It’s hard work selling anything on the Internet, as you would know if you’ve tried it. So the advice I give 99% of the time is to market to your existing clients and customers, rather than to strangers on the Internet (The other 1% of the time is the rare client who does understand what’s really involved in Internet marketing, and is willing to make the investment to make it work).

Most business owners want to target strangers, because they are the largest group. However, they are also by far the most difficult to reach, attract and convert into paying customers.

That’s why I recommend you start your e-learning journey by building programs for your existing clients. This applies to all your products and services, but especially for on-line learning, which many people aren’t familiar with.

Tuesday, April 10, 2012

Compete with yourself

This weeks sparkenation.

"You have the infinite capacity to do anything you want.
You compare yourself to others - that's why you feel so limited."
Kensho Furuya, Aikido master

Stop comparing yourself with others. Only compete with yourself.

Be the difference you want to see in the world.

I work with leaders to conceive and achieve highly successful change programs.

Friday, April 6, 2012

Is candor the new competitive edge?

I have been working and meeting people in Dubai in the past two weeks. I enjoyed the people from many diverse places of birth immensely, particularly their candor - “the quality of being open and honest.”

Is candor the new competitive edge? My answer is candor is definitely a key component of competitive advantage.

Like you, I suspect, I am sick and tired of spin, BS, and double talk. I embrace candor with vigour and enthusiasm. My approach is reciprocated. The rewards are massive.

Here are 21 ways you can be candid. Embrace them in your own way and possibilities you only now dream about will become reality.

#1. Be yourself
As Oscar Wilde famously observed: ““Be yourself; everyone else is already taken.”

#2. Be transparent and willing to be vulnerable.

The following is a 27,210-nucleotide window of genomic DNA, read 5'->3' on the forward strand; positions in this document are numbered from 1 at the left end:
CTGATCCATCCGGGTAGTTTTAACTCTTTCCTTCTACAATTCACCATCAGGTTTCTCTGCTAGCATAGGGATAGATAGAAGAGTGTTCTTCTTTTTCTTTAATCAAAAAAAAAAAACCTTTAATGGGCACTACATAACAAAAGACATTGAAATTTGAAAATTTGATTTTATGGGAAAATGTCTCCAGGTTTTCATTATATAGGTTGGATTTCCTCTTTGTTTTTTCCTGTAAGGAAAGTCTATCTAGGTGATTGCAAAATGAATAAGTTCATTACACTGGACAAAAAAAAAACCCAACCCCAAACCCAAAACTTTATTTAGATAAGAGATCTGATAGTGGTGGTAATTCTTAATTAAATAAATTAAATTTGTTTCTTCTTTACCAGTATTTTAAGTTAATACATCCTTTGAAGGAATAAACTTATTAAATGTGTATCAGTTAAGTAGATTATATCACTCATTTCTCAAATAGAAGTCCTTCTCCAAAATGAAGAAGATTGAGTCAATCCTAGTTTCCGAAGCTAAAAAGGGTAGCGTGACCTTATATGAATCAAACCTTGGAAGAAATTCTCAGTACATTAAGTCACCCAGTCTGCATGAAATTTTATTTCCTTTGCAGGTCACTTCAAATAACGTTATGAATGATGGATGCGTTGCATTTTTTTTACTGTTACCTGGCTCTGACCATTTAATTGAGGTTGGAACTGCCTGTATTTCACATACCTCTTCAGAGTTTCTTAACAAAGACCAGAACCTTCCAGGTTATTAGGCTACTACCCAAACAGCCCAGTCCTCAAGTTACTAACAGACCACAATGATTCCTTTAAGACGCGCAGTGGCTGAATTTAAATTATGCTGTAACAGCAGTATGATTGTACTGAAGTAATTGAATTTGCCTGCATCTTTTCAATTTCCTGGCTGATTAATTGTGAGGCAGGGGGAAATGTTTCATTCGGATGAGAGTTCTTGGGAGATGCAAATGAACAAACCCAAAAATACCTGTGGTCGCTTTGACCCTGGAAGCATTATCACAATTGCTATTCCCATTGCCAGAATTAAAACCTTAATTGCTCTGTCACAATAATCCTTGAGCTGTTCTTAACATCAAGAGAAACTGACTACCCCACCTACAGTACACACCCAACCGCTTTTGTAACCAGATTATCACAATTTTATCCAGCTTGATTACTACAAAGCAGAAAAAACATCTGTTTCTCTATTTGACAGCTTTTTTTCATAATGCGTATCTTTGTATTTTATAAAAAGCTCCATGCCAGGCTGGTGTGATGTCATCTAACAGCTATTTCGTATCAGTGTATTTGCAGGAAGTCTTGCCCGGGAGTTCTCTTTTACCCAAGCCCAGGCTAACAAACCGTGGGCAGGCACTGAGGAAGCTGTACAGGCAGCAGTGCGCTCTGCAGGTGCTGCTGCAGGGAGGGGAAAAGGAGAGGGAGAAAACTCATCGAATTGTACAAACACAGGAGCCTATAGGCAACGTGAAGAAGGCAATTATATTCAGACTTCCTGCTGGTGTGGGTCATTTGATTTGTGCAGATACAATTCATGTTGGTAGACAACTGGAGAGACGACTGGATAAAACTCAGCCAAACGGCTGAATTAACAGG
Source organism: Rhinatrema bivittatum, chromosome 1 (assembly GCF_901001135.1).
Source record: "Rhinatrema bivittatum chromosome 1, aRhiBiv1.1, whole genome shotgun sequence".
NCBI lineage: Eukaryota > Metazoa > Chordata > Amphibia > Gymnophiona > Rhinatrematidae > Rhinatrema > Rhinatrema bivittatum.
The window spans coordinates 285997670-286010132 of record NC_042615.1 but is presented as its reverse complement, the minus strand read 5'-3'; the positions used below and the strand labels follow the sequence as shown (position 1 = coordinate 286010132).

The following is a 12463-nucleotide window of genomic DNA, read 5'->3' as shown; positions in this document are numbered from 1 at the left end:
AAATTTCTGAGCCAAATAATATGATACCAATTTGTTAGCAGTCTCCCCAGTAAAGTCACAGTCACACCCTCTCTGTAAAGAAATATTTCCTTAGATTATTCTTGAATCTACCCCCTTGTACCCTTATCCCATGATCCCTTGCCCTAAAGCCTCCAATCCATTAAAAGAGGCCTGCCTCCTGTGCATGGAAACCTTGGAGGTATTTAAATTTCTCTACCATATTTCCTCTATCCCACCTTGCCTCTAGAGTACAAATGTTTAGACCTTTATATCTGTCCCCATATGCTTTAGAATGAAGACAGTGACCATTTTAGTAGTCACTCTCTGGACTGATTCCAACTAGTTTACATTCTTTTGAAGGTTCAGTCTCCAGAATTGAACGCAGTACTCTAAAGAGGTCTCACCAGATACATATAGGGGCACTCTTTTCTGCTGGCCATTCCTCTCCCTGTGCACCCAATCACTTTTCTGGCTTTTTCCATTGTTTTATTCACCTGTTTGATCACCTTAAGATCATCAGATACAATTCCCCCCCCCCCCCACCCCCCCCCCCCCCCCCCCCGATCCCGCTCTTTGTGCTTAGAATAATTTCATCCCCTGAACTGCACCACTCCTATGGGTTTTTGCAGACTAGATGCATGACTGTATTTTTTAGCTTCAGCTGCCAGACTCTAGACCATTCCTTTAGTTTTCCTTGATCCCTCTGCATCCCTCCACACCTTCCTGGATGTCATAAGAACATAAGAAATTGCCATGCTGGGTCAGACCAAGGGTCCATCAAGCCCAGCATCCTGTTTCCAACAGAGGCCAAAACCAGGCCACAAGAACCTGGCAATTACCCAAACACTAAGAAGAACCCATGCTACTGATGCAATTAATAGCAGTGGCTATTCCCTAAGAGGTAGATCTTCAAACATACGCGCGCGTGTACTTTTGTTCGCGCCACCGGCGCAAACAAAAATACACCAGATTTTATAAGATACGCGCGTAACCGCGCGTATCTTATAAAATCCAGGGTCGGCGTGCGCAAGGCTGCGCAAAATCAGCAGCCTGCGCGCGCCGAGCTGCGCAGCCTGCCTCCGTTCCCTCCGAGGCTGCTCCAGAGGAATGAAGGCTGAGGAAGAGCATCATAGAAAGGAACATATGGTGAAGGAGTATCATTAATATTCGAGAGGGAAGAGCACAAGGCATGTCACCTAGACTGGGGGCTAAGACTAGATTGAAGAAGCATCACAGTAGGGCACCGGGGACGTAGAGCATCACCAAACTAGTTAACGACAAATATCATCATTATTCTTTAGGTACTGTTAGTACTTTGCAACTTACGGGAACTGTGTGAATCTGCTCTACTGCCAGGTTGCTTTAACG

#3. Get very, very, very good at communicating what you really mean.

#4. Stop trying to please everyone. Instead do what you love in the service of people who love what you do.

#5. Seize each moment not just each day. A great lesson of life is that we can mess up a moment and immediately in the next moment do better.

#6. Call the shot on people who blame and shame.

#7. Stop making excuses and be accountable,

#8. Appreciate people when they do well and help others to be accountable.

There is a great technique in the vault section of the Changing What’s Normal site.
Go here and scroll down to Sparkenation 47 and download the Appreciation and Accountability technique and start using it today.

#9. Listen with your eyes and your heart and let people know you truly heard them before you share what is on your mind.

#10. Speak your mind only after you have shared from your heart.

#11. Ask for the business or for action. The answer is always no when you fail to ask.

#12. Take full responsibility for your intentions, feelings, thoughts and actions.
Take no responsibility for other people’s intentions, feelings. thoughts and actions.

#13. Be 100% present or leave the room. As Nigel Risner says: “When you’re in the room, be in the room."

#14. If you find yourself taking offence to what others do or don’t do, get over it. You are not responsible for what other people do or don’t do.

#15. If for whatever reason you can’t keep a promise, be honest and upfront about why and tell people.

#16. Changing your mind is your prerogative. Explain truthfully why you have changed your mind and people will embrace you. If they don’t S.U.M.O (Shut Up Move On).

#17. S.U.M.O is a great concept from best selling author Paul McGee. S.U.M.O often.

#18. No and no thank you can be just as empowering as Please and Thank You. Say No and no thank as often as you say the other two.

#19. Do what you fear. “A life lived in fear, is a life half lived.”

#20. Call the shot on people when you feel they are spinning BS to you.

#21. Take the BS Detector Pulse Check here.
You just might be staggered by what it tells and shows you.

As soon as you take this pulse check you will be able to download by ebook 52 actions of the wise. Take an action every week and you will become more candid and stand out from the crowd who are conspicuous by their silence and inaction.

You will also receive a complimentary analysis that will help you as you do your work.

Be the difference you what to see in the world.


PS A warning. Never confuse people with problems.

PSS Two more ways to becoming more candid.

#1. Engage me as your mentor

“A friend is someone who knows the song in your heart,

and plays it back to you when you have forgotten the words.”

I am this kind of friend to a few people each year.

#2. Join a Changing What’s Normal Master-Mind group.

Tuesday, April 3, 2012

A key to leadership success is giving people massive freedom within clearly defined boundaries

This weeks sparkenation.

When working with people of all ages consider very carefully the following great paradox and take appropriate action:

Give people massive freedom to do their own thing within very clearly defined boundaries.

Be the difference you want to see in the world.

I work with leaders to conceive and implement highly successful change programs.

20 sparkenations here to help you ensure 2012 is your best year yet!